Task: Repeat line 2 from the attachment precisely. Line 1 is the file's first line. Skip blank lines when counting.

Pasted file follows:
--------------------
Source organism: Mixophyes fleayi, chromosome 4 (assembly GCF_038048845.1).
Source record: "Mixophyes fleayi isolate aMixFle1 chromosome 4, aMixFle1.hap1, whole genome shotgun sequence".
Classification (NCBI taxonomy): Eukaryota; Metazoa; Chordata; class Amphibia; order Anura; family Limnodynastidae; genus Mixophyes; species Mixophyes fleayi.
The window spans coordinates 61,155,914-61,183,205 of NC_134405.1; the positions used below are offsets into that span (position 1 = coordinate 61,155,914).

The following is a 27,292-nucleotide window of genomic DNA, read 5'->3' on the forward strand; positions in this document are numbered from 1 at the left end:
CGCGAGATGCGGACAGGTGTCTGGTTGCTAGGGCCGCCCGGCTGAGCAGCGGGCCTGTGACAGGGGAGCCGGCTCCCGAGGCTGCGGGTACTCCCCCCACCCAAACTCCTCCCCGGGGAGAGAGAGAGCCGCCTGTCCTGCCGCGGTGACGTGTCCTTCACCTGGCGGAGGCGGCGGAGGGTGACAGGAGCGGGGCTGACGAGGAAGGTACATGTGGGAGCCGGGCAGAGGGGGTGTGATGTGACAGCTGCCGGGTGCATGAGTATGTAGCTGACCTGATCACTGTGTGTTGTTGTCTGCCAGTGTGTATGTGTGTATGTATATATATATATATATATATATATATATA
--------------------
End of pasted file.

Source record: "Mixophyes fleayi isolate aMixFle1 chromosome 4, aMixFle1.hap1, whole genome shotgun sequence".